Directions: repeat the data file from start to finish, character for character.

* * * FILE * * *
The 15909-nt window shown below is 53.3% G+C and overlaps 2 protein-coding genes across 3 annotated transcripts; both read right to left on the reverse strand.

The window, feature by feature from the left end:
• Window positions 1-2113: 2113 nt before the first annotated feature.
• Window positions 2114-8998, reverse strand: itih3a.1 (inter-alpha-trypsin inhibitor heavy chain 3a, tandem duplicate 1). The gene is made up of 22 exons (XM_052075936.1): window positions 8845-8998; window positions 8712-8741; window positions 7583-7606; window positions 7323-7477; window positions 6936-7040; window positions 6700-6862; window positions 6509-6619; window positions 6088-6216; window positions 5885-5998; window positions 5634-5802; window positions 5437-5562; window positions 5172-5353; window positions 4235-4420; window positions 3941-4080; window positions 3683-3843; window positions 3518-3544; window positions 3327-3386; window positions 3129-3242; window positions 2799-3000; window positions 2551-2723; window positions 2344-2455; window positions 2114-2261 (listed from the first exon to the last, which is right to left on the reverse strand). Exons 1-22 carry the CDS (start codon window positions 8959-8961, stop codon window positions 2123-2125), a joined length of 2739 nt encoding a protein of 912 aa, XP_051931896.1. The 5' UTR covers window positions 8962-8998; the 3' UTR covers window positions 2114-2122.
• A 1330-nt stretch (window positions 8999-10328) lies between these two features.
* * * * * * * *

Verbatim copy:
The 15909-nt window shown below is 53.3% G+C and overlaps 2 protein-coding genes across 3 annotated transcripts; both read right to left on the reverse strand.

The window, feature by feature from the left end:
• Window positions 1-2113: 2113 nt before the first annotated feature.
• Window positions 2114-8998, reverse strand: itih3a.1 (inter-alpha-trypsin inhibitor heavy chain 3a, tandem duplicate 1). The gene is made up of 22 exons (XM_052075936.1): window positions 8845-8998; window positions 8712-8741; window positions 7583-7606; window positions 7323-7477; window positions 6936-7040; window positions 6700-6862; window positions 6509-6619; window positions 6088-6216; window positions 5885-5998; window positions 5634-5802; window positions 5437-5562; window positions 5172-5353; window positions 4235-4420; window positions 3941-4080; window positions 3683-3843; window positions 3518-3544; window positions 3327-3386; window positions 3129-3242; window positions 2799-3000; window positions 2551-2723; window positions 2344-2455; window positions 2114-2261 (listed from the first exon to the last, which is right to left on the reverse strand). Exons 1-22 carry the CDS (start codon window positions 8959-8961, stop codon window positions 2123-2125), a joined length of 2739 nt encoding a protein of 912 aa, XP_051931896.1. The 5' UTR covers window positions 8962-8998; the 3' UTR covers window positions 2114-2122.
• A 1330-nt stretch (window positions 8999-10328) lies between these two features.